Description des Indes Occidentales, qu’on appelle aujourdhuy le Nouveau Monde: Par Antoine de Herrera,…avec la Navigation du Vaillant Capitaine de Mer Jacques le Maire, & de plusieurs autres…
- Author: HERRERA [Y TORDESILLAS], A de, [JACOB Le Maire, Willem CORNELIS SCHOUTEN, Giovanni Battista BOAZIO], et al.
- Publication place: Amsterdam
- Publisher: Chez Emanuel Colin de Thovoyon
- Publication date: 1622.
- Physical description: Folio (310 by 200mm), first French edition second issue (title page canncelled, with Paris imprint added to that of Amsterdam) engraved title with vignettes and map, , 103, [1, blank], , 107–254 pp., head- and tail-pieces, with decorated initials; 27 engraved plates, pictorial title page, 17 maps and charts (16 double-page, 1 folded), 4 city views, 5 text engravings (scenes from Le Maire voyage), portrait of Le Maire not present as usual for the French edition, seventeenth century vellum.
- Inventory reference: 15084
The importance of this French edition of Herrera’s ‘Description des Indes Occidentales’, and the other 1622 editions in Latin and Dutch, lies in its engraved pictorial title page with the first map to delineate California as an Island and in the inclusion of the first comprehensive account of Jacob Le Maire’s voyage. The 14 maps in the Herrera’s section are almost identical to those in the original 1601 ‘Descripcion’, save for some resizing and changes in a few details. The most interesting are probably the ‘Description de las Yndias Occidentalis’, which depicts the Papal line of demarcation dividing the world between Spain and Portugal, and the ‘Description de las Indias del Poniente’, which depicts a large part of the Pacific with the Moluccas, the Philippines and the Ladrones accurately positioned.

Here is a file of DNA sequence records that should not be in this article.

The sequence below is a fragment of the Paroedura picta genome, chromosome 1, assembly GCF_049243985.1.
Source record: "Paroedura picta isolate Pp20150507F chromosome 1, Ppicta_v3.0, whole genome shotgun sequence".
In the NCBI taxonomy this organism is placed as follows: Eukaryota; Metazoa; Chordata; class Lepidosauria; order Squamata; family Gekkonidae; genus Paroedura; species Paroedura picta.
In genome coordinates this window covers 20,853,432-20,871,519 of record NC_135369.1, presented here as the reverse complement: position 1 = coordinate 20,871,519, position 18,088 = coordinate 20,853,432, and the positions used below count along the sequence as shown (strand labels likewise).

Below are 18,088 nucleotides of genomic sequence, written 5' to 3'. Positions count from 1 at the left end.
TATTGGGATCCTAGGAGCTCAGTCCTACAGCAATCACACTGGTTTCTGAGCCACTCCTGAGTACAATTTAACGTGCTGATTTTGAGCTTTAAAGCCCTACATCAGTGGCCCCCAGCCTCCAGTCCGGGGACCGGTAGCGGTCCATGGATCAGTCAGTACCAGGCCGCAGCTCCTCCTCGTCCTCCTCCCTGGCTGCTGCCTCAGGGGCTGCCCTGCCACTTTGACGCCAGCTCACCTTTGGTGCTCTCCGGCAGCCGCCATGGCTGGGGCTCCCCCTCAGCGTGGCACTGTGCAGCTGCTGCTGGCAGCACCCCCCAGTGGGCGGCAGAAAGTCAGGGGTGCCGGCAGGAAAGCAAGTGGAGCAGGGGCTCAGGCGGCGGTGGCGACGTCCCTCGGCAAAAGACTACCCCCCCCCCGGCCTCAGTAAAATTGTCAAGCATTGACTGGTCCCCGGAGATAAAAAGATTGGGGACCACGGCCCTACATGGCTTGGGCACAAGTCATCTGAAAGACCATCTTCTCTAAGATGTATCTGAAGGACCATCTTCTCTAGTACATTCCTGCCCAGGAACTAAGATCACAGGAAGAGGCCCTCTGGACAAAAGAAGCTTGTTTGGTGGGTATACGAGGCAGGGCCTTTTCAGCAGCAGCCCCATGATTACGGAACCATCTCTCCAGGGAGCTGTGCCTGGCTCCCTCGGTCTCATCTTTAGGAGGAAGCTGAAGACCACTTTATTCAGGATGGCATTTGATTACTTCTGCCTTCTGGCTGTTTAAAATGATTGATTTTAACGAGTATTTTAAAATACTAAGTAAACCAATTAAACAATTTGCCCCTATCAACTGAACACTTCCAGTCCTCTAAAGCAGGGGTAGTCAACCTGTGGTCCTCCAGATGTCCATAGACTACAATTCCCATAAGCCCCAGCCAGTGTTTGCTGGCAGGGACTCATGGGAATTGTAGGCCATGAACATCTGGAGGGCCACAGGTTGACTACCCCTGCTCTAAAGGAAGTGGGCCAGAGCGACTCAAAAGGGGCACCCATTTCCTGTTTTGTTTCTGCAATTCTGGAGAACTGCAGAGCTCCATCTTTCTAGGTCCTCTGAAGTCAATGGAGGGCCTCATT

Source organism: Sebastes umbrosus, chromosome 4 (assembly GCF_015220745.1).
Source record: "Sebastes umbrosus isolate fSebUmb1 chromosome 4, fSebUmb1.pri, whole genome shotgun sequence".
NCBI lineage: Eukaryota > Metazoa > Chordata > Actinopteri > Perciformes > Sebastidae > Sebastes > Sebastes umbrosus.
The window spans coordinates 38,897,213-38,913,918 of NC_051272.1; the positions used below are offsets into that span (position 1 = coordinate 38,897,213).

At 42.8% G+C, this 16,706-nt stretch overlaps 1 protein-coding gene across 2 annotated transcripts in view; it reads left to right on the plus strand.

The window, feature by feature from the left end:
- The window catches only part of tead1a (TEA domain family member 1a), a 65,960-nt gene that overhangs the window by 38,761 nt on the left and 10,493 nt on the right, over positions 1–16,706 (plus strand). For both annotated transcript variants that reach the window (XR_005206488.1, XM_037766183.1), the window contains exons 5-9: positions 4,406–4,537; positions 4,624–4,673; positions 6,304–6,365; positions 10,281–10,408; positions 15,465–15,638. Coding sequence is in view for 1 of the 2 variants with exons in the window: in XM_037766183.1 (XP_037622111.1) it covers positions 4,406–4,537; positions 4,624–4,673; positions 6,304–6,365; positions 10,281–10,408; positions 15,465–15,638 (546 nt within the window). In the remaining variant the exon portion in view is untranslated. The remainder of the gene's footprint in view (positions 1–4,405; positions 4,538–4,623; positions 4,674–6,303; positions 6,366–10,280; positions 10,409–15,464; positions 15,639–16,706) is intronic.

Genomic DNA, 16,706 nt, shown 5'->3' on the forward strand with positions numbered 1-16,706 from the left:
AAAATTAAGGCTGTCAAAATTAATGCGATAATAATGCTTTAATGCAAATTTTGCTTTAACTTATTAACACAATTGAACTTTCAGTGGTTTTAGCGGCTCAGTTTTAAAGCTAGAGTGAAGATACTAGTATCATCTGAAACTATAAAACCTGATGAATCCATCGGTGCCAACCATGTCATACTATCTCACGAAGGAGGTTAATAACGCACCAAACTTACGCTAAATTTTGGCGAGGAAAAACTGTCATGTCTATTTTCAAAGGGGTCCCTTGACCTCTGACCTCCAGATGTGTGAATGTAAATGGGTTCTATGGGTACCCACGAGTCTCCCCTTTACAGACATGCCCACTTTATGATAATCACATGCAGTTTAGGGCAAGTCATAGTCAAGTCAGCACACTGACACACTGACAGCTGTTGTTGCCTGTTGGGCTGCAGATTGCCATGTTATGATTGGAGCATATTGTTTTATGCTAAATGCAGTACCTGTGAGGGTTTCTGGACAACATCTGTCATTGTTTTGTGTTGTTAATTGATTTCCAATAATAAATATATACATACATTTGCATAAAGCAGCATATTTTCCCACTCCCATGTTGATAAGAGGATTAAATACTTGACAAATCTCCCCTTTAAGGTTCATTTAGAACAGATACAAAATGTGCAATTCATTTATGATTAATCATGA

Le Maire and Cornelis Schouten, his second in command, left Texel in June 1615 on a mission to find a new route to reach the Spices Islands which would break the trade monopoly of the Dutch East India Company (which had been grant a monopoly trade through the Strait of Magellan). The pair succeeded to break the monopoly by rounding south America south of the Straits of Magellan. The new cape was name Horn (or Hoorn) after Shouten’s ship which had been lost due to fire at the Patagonian port Desire. In doing so they also dispelled the myth of a great southern continent joined to South America.
They would continue to sail across the Pacific, discovering numerous islands along the way, and sailing up the northern coast of New Guinea. By September 1616 Le Maire reached Ternate in the Moluccas, the headquarters of the Dutch East India Company. Initially well received, they were soon accused of having encroached on the rights of the Company and were tried, found guilty and shipped home on Spilbergen’s ship which was completing its own trip around the world. Le Maire died on the return voyage and his journals were taken by the Company. Schouten and Spibergen published an abreviated version of these journal; and it was not until 1622, after a long trial, that Isaac Le Maire was able to regain custody of his son’s journals and to publish them in full.
The four additional city views (Santo Domingo in the Dominican Republic; Santiago in the Cape Verde Islands; Cartagena in Columbia; and San Augustine, Florida) were drawn, and possibly engraved, by the Italian artist Baptista Boazio.
The Boazio views are “probably the most interesting and important published graphic work pertaining to Drake and his career” – Kraus. They are also the first representations of those four cities. Indeed, the view of St Augustine is the first known engraving of any locality in the present-day United States. Their history is uncertain. There is no indication that Boazio participated to the voyage but he must have obtained a version of these views from someone who did: